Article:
Margulis’s argument relies on the assumption that people know what is best for them, which isn’t always true, considering the misinformation being spread by social media. Similarly, both Betsch and Fisher make valid arguments, however the number of people who face severe reactions still remains very low, and in the case of highly contagious diseases, vaccination doesn’t just affect the individual, but the entire society. Therefore considering arguments presented to support both perspectives, I conclude that it is important for governments to force mass immunization against highly contagious diseases, to prevent the next global pandemic and manage the current one, as times have changed —since Gandhi said those words—and so have the circumstances.


McMinn, Shane. The Asylum. Lulu, 2017. Google Books,


Stecula, Dominik Andrzej, et al. “How trust in experts and media use affect acceptance of common anti-vaccination claims.” The Harvard Kennedy School (HKS) Misinformation Review 2020.

Stern, Alexandra Minna, and Howard Markel. “The History Of Vaccines And Immunization: Familiar Patterns, New Challenges.”, HEALTH AFFAIRS.

World Health Organisation. “The power of vaccines: still not fully utilized.”

Rettner, Rachael. “Just How Safe Are Vaccines? Here Are the Numbers.” Live Science, 12 January 2017.

Leifer, Cynthia. “Mandatory vaccination will protect all citizens.” The Pharmaceutical Journal, 2015. The Pharmaceutical Journal.

McCarthy, Claire. “Why we need to make it harder for parents to refuse vaccines.” Harvard Health Blog, 6 September 2016.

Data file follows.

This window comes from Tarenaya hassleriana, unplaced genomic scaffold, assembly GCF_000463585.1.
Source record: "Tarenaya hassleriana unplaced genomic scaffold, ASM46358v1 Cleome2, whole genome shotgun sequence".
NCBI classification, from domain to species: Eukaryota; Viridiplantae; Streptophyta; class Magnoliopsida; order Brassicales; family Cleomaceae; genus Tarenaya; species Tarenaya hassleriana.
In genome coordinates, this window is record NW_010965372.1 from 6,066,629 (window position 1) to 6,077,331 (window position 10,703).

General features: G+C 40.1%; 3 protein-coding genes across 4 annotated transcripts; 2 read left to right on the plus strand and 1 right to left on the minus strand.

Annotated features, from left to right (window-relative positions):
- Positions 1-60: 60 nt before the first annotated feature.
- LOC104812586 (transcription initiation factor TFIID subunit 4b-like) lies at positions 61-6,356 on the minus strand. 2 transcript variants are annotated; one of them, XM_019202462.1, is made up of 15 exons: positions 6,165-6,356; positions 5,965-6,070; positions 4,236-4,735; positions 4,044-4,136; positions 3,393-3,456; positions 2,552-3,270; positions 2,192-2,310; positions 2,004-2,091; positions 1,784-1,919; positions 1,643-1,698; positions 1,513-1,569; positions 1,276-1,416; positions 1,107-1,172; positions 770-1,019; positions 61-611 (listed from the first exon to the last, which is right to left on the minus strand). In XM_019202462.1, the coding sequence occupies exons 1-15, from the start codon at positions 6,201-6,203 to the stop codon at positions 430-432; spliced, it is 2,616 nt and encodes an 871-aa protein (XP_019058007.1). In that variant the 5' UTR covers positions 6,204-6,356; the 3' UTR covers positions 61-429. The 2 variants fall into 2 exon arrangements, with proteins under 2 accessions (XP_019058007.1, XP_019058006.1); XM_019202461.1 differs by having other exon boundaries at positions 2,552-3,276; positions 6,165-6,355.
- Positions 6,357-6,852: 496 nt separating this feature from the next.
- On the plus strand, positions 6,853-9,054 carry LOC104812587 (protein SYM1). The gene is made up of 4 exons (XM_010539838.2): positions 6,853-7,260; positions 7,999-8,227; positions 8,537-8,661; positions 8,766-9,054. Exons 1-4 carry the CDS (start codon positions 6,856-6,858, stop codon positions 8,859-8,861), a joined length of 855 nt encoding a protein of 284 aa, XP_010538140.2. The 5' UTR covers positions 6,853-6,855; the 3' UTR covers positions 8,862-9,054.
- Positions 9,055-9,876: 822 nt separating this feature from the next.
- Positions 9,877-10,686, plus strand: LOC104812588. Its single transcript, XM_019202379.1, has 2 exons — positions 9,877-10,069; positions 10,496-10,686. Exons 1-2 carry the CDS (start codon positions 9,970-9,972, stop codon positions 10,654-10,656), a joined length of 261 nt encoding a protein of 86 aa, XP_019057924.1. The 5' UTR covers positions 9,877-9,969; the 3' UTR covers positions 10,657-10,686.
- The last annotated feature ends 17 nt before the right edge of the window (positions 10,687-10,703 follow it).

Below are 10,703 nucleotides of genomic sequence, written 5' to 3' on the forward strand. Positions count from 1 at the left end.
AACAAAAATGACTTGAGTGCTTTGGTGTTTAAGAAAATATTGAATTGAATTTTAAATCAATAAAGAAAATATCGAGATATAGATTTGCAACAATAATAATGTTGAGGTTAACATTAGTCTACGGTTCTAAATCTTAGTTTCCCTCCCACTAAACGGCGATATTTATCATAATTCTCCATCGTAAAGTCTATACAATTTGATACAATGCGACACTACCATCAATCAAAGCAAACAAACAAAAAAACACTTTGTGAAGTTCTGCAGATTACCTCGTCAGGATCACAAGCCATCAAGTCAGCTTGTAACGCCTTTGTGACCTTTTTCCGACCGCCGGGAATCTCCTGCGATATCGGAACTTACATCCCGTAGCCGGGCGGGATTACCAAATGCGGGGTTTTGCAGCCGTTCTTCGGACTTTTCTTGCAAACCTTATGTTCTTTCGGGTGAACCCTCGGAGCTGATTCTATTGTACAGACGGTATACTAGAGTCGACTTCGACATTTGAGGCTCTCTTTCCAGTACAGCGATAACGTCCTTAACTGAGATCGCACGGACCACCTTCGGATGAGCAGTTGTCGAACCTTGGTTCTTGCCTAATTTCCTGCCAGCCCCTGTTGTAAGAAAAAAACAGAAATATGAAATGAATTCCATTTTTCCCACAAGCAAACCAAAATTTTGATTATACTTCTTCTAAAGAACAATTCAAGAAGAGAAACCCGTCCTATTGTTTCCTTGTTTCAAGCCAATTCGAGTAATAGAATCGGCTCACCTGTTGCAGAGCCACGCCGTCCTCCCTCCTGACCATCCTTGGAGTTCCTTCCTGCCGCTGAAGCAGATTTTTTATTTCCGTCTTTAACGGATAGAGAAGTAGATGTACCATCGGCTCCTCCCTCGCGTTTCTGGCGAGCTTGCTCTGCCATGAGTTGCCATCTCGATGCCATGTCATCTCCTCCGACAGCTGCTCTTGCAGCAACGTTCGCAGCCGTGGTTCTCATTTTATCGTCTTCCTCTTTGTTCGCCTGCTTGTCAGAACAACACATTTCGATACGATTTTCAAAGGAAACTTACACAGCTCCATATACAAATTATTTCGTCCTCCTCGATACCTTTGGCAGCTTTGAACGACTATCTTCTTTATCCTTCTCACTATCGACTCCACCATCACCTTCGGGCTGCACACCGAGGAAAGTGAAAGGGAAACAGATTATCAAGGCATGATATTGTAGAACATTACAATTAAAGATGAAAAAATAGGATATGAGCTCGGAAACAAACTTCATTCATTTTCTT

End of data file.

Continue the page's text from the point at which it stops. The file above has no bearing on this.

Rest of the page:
Margulis, Jennifer. “Parents Deserve to Have a Choice About Vaccination.” The New York Times, 23 March 2014.

Betsch, Cornelia, and R. Böhm. “Detrimental effects of introducing partial compulsory vaccination: experimental evidence.” European Journal of Public Health, 2016. European Journal of Public Health.

Fisher, Barbara. “Forcing Vaccination on Every Child Undermines Civil Liberties.” Leaps Mag, 28 March 2019

Shahwaiz has a passion for Economics, Computer Science, Psychology, and Environmental Conservation. He has published a research paper in the International Journal of Energy Research, led anti-plastic projects, and is the Founding President of Youth Initiative Pakistan. He has also won numerous Model-UN Conferences, served as Secretary-General for the International Virtual MUN for Youth’20, and was awarded a Gold Honour in the International Youth Math Challenge. Currently, he is studying in A-1 at LGS JT. In his free time, he plays the guitar, reads literature, and helps organize school events.